In Irish traditional music circles, the concept of the "session" is crucial. For those who may not be familiar with it, a brief explanation might be helpful.

The term "session" - the Gaelic version "sisin" is sometimes seen, rarely correctly spelled - simply means a get-together of traditional musicians for the purpose of playing tunes, primarily for their own enjoyment. It shares a common ancestry with the "jams" and "jam sessions" of jazz, bluegrass, old-time, and other musical genres.

Singing may be involved in a traditional session but if present at all is likely to play a secondary role. The main focus of a traditional session is the dance music - the "JRH" (jigs, reels, and hornpipes) that form the backbone of the Irish traditional repertoire.

Pub sessions are a relatively recent arrival on the traditional scene, replacing the house sessions and "kitchen rackets" of days past. The pub session seems to date back to the late 60's and early 70's here in the Northeast, and probably to about the same time in Chicago.

The idea rapidly gained in popularity as the number of younger musicians interested in the Irish traditional genre soared, and it's probably not too far wrong to say that there are currently very few towns or cities of any size that don't have some kind of regular get-together of musicians playing Irish traditional music.

Cities like Boston and New York have multiple sessions every night of the week. Sessions come and go, as interest waxes and wanes and pub owners change their entertainment policies from trad to sports bar to karaoke and back to trad ... it's all part of the "scene", and musicians are used to the evanescent quality of much of it. It's rare to see a session with the longevity of the one held on Mondays at the Green Briar in Boston's Brighton neighborhood, which has recently celebrated its twentieth year(!)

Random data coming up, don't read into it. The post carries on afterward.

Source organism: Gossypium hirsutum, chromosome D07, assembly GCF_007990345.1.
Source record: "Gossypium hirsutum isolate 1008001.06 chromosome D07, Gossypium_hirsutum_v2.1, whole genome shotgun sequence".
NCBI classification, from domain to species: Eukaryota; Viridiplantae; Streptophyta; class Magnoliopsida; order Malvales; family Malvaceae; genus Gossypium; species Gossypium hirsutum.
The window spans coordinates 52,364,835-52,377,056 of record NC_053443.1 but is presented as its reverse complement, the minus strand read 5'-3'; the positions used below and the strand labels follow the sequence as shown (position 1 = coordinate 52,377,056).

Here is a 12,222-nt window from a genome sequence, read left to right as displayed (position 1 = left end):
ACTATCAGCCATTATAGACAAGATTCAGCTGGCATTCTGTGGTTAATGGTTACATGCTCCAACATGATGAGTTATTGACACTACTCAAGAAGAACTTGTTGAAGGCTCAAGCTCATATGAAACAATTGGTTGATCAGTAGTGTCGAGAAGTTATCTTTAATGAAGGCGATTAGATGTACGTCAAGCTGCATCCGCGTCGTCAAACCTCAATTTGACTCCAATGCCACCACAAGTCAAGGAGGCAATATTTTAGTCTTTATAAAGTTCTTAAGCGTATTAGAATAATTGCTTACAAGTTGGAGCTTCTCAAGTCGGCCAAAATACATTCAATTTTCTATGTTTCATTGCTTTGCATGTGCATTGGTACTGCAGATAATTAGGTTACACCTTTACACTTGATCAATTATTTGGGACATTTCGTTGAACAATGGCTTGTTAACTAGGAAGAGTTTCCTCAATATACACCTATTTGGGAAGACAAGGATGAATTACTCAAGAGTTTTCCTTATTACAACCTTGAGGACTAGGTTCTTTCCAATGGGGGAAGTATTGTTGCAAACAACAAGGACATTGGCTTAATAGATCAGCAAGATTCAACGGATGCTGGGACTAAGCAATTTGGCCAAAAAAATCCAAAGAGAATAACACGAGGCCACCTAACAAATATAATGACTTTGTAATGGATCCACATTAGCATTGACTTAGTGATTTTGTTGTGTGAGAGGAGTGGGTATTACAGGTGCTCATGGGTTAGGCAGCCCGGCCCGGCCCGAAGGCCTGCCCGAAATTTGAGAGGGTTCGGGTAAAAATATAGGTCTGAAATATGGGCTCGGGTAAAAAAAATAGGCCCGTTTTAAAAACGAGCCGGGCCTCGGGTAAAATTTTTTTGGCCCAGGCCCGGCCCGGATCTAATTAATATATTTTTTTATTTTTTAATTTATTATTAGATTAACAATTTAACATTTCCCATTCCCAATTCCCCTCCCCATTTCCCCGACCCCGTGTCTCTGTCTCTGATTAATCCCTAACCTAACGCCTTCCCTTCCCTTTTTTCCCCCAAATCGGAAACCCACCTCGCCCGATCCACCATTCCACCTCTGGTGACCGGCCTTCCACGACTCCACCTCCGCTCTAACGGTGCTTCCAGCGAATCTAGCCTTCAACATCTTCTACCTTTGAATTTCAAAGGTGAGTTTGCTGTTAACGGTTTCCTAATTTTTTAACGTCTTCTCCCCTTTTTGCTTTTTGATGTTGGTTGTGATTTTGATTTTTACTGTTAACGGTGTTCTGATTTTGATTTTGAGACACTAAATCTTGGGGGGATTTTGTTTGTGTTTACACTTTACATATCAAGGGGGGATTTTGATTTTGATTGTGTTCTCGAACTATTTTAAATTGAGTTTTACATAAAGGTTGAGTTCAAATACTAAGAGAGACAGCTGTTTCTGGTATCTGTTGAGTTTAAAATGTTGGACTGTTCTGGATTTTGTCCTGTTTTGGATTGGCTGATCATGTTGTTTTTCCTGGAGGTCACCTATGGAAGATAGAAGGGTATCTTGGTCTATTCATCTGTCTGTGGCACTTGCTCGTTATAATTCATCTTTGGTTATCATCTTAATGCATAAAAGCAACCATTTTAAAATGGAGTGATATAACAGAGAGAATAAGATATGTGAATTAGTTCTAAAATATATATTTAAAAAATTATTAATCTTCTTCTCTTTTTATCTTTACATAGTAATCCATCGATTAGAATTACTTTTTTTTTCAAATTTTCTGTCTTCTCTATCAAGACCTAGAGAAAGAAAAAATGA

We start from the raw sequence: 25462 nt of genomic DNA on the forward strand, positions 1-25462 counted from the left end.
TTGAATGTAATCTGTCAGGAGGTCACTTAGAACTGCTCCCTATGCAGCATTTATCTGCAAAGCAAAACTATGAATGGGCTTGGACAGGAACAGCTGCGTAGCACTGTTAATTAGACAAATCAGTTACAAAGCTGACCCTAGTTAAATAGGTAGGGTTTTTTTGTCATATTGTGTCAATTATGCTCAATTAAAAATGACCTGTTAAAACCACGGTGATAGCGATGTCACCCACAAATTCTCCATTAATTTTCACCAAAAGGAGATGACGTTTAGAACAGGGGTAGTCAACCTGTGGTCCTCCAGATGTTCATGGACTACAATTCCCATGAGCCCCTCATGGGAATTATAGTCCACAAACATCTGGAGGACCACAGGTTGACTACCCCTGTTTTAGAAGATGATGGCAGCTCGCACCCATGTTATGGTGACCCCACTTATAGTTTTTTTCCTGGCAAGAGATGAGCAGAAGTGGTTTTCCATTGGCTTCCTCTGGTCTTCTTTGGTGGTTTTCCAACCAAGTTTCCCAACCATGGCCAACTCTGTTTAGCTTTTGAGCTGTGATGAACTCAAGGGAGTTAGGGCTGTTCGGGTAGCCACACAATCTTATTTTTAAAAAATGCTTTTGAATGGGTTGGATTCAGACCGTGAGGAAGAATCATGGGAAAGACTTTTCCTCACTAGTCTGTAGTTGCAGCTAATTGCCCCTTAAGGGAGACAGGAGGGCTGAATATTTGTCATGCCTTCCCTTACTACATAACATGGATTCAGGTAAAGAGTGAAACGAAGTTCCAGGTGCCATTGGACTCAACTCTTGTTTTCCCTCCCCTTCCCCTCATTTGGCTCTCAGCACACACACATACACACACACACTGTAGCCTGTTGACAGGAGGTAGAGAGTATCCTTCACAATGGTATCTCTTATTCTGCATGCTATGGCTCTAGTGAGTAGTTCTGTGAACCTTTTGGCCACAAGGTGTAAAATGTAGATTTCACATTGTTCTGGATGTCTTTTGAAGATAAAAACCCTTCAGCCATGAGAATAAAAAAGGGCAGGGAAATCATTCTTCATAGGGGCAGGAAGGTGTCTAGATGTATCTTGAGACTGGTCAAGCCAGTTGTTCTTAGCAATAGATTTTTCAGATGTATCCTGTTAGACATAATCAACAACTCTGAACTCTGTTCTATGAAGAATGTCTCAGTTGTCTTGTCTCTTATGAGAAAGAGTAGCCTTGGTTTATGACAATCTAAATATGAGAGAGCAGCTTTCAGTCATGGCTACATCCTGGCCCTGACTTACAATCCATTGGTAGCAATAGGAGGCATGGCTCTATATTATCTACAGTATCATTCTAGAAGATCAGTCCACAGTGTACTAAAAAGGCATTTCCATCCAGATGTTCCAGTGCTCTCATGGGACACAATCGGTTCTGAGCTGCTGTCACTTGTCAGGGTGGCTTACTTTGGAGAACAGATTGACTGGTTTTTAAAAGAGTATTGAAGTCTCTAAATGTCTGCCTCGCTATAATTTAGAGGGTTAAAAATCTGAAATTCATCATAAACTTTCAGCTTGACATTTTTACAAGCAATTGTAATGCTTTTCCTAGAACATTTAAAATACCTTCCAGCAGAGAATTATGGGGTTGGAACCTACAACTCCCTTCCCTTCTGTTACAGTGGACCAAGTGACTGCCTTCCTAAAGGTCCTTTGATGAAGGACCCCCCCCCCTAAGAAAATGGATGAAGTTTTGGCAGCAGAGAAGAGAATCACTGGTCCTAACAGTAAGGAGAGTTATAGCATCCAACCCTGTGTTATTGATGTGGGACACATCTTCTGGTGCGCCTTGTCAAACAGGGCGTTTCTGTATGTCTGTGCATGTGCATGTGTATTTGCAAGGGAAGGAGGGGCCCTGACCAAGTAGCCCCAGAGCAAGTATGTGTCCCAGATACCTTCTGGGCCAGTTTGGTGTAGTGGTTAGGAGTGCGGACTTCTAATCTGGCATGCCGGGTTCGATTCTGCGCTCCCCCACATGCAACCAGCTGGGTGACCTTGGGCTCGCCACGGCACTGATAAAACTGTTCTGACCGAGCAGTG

Our longest-running regular session down here on the Cape dates back to the middle 90's or so, but the trad scene down here has expanded considerably as the result of an influx of new musicians and the increased attention being paid to Irish trad by musicians who have lived here for a while.

As mentioned above, an Irish traditional session is really not much different from the "jam session" in which jazz musicians participate, or the "jam" for bluegrass and old-time musicians. It's basically an open gathering of musicians who play together utilizing as a basis tunes that are known to all (or most) of the musicians present.

In the Irish traditional repertoire, there are roughly fifty dance tunes of various types that could be considered a basic "tune vocabulary" in the sense that any-

one aspiring to be an Irish traditional musician would expect to be acquainted with them. This "basic tune vocabulary" forms the nucleus from which the session develops; in the course of any session, most of the tunes in that basic vocabulary will be played.

I have put together a list of what I consider such a basic repertoire of tunes. The list can be found on my website at

But most sessions consist of musicians who play together regularly, and in that context it is expected that as their playing skills and familiarity with the genre increase, they will share a knowledge of tunes that are outside the basic list.